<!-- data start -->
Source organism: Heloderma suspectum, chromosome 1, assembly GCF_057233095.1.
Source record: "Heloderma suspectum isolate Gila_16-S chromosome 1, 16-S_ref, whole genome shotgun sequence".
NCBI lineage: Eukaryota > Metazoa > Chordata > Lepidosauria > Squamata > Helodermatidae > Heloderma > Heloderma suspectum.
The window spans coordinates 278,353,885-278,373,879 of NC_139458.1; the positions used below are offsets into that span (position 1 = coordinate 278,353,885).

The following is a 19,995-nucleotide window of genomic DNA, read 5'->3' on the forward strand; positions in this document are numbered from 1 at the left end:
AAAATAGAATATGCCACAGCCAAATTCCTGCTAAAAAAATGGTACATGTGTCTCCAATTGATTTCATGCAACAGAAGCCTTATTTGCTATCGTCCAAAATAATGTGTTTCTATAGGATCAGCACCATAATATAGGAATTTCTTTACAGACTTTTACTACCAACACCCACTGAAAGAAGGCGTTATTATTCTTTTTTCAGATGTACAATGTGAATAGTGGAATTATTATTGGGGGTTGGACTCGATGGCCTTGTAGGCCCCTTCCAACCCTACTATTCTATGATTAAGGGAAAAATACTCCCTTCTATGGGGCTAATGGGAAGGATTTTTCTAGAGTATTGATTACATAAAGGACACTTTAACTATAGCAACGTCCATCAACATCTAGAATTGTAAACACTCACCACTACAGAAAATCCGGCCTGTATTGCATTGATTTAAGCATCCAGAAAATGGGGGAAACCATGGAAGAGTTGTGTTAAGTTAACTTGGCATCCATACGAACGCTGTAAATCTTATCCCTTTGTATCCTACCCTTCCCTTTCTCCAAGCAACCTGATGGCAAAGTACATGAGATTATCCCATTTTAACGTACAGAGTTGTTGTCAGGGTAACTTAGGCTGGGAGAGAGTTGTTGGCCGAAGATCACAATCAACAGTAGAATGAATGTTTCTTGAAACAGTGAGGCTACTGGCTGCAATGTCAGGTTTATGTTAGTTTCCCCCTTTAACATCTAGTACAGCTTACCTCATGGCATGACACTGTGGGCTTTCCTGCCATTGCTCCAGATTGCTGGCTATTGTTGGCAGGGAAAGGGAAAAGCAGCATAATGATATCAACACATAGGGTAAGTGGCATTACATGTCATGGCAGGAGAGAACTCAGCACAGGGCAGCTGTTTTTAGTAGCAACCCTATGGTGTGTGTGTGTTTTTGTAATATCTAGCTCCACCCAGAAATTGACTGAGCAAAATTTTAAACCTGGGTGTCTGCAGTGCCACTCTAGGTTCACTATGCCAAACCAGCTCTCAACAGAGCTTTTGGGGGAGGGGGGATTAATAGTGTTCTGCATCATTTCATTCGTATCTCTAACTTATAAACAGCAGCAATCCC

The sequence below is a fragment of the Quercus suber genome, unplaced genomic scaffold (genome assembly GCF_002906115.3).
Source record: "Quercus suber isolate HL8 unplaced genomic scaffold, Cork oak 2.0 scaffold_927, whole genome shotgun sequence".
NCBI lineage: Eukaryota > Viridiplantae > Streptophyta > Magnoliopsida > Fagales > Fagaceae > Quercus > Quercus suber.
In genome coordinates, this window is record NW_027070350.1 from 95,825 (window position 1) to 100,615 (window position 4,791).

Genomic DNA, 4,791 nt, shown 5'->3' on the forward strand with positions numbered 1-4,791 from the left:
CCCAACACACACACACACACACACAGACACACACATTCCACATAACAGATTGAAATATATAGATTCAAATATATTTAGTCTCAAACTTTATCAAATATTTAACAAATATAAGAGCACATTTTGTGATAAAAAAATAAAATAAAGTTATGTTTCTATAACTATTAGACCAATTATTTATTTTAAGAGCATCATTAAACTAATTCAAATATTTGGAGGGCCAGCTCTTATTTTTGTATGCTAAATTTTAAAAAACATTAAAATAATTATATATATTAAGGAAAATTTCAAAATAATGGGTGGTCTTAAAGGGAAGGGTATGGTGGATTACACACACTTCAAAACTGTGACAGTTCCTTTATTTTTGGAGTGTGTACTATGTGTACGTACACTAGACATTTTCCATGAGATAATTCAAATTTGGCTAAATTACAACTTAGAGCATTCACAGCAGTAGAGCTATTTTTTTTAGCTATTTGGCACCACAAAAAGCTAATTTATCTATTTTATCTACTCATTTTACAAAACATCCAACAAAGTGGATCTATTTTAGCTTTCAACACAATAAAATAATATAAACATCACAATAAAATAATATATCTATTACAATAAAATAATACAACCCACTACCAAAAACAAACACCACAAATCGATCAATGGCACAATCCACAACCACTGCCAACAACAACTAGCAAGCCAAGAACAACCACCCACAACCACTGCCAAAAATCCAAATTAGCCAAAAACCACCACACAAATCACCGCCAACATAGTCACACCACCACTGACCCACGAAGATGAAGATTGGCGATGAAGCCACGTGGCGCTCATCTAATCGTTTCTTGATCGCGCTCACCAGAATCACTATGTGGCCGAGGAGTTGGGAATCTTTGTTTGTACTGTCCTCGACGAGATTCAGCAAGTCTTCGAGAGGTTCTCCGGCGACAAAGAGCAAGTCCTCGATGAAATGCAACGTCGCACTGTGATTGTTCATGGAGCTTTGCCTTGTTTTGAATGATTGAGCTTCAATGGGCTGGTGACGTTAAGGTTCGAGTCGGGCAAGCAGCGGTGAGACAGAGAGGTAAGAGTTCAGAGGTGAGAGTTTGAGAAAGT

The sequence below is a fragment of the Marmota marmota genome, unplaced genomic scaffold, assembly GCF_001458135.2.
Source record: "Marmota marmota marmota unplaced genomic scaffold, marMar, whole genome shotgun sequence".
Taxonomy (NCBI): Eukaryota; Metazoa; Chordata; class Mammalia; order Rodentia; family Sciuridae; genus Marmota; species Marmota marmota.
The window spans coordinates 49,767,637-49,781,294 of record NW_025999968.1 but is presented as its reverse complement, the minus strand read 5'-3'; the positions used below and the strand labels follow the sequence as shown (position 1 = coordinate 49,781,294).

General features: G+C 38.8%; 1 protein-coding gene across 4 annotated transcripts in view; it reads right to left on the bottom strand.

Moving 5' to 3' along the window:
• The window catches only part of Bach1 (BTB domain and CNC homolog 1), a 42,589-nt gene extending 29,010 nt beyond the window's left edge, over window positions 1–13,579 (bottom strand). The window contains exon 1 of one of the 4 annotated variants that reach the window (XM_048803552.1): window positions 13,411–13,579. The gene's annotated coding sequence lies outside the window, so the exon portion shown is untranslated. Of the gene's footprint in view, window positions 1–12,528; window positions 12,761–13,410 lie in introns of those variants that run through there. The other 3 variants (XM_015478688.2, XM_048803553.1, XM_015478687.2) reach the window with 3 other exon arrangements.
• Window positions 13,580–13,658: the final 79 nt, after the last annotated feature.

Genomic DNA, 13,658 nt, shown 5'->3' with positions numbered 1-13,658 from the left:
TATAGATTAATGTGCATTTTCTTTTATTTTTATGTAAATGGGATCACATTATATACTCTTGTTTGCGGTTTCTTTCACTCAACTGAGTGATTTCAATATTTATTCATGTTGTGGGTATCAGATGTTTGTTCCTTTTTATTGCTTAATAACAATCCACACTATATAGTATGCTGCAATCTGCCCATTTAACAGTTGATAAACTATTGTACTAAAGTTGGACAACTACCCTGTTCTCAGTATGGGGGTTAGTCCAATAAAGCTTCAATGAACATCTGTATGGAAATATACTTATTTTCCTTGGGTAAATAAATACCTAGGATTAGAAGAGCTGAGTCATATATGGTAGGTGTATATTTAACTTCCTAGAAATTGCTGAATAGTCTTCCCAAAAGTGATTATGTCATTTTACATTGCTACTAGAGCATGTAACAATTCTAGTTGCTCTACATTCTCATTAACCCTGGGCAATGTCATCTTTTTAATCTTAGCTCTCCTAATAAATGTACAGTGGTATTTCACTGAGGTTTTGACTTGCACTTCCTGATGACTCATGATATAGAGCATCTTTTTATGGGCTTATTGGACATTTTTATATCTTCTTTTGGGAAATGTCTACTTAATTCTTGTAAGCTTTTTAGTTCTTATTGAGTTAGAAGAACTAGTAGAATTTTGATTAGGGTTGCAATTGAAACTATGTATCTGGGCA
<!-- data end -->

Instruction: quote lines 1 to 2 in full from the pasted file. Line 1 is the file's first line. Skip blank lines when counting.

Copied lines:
Source organism: Heloderma suspectum, chromosome 1, assembly GCF_057233095.1.
Source record: "Heloderma suspectum isolate Gila_16-S chromosome 1, 16-S_ref, whole genome shotgun sequence".